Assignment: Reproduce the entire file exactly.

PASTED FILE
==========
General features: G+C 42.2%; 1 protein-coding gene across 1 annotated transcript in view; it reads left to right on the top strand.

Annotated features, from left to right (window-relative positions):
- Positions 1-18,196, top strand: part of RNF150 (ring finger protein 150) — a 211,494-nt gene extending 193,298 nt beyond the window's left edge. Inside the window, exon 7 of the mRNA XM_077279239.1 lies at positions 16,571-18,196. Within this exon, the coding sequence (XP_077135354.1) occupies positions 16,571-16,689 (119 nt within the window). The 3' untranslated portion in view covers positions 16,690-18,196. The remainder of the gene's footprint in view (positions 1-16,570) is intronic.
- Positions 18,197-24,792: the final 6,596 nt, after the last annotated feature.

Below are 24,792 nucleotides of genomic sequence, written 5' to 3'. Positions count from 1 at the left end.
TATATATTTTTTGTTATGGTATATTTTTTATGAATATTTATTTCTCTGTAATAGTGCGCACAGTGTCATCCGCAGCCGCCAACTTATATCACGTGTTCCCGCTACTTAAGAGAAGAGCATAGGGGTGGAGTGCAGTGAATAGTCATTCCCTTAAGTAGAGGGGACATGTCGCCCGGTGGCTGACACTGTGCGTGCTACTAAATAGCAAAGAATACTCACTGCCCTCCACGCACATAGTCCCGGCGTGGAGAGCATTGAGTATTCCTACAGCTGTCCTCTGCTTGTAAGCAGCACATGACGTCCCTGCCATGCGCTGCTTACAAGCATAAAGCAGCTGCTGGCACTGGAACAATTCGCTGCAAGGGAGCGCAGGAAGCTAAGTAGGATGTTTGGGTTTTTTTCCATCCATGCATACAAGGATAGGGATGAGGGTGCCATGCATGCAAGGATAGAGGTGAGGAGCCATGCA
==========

General features: G+C 42.2%; 1 protein-coding gene across 1 annotated transcript in view; it reads left to right on the top strand.

Annotated features, from left to right (window-relative positions):
- Positions 1-18,196, top strand: part of RNF150 (ring finger protein 150) — a 211,494-nt gene extending 193,298 nt beyond the window's left edge. Inside the window, exon 7 of the mRNA XM_077279239.1 lies at positions 16,571-18,196. Within this exon, the coding sequence (XP_077135354.1) occupies positions 16,571-16,689 (119 nt within the window). The 3' untranslated portion in view covers positions 16,690-18,196. The remainder of the gene's footprint in view (positions 1-16,570) is intronic.
- Positions 18,197-24,792: the final 6,596 nt, after the last annotated feature.

Below are 24,792 nucleotides of genomic sequence, written 5' to 3'. Positions count from 1 at the left end.
TATATATTTTTTGTTATGGTATATTTTTTATGAATATTTATTTCTCTGTAATAGTGCGCACAGTGTCATCCGCAGCCGCCAACTTATATCACGTGTTCCCGCTACTTAAGAGAAGAGCATAGGGGTGGAGTGCAGTGAATAGTCATTCCCTTAAGTAGAGGGGACATGTCGCCCGGTGGCTGACACTGTGCGTGCTACTAAATAGCAAAGAATACTCACTGCCCTCCACGCACATAGTCCCGGCGTGGAGAGCATTGAGTATTCCTACAGCTGTCCTCTGCTTGTAAGCAGCACATGACGTCCCTGCCATGCGCTGCTTACAAGCATAAAGCAGCTGCTGGCACTGGAACAATTCGCTGCAAGGGAGCGCAGGAAGCTAAGTAGGATGTTTGGGTTTTTTTCCATCCATGCATACAAGGATAGGGATGAGGGTGCCATGCATGCAAGGATAGAGGTGAGGAGCCATGCA